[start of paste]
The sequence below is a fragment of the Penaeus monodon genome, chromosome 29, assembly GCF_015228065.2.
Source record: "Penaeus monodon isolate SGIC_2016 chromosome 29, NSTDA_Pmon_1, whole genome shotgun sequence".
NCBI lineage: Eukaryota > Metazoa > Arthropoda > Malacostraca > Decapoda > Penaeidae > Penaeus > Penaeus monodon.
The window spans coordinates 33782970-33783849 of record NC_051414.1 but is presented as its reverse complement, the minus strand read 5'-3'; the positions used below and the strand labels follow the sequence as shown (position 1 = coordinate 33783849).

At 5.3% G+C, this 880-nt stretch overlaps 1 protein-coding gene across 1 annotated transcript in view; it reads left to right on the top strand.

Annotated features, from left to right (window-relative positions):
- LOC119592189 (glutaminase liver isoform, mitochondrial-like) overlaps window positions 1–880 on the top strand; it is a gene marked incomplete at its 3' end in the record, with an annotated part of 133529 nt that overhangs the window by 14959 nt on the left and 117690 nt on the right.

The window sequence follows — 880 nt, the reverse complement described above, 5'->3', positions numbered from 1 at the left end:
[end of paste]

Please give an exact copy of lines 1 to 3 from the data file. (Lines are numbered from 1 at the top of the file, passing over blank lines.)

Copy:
The sequence below is a fragment of the Penaeus monodon genome, chromosome 29, assembly GCF_015228065.2.
Source record: "Penaeus monodon isolate SGIC_2016 chromosome 29, NSTDA_Pmon_1, whole genome shotgun sequence".
NCBI lineage: Eukaryota > Metazoa > Arthropoda > Malacostraca > Decapoda > Penaeidae > Penaeus > Penaeus monodon.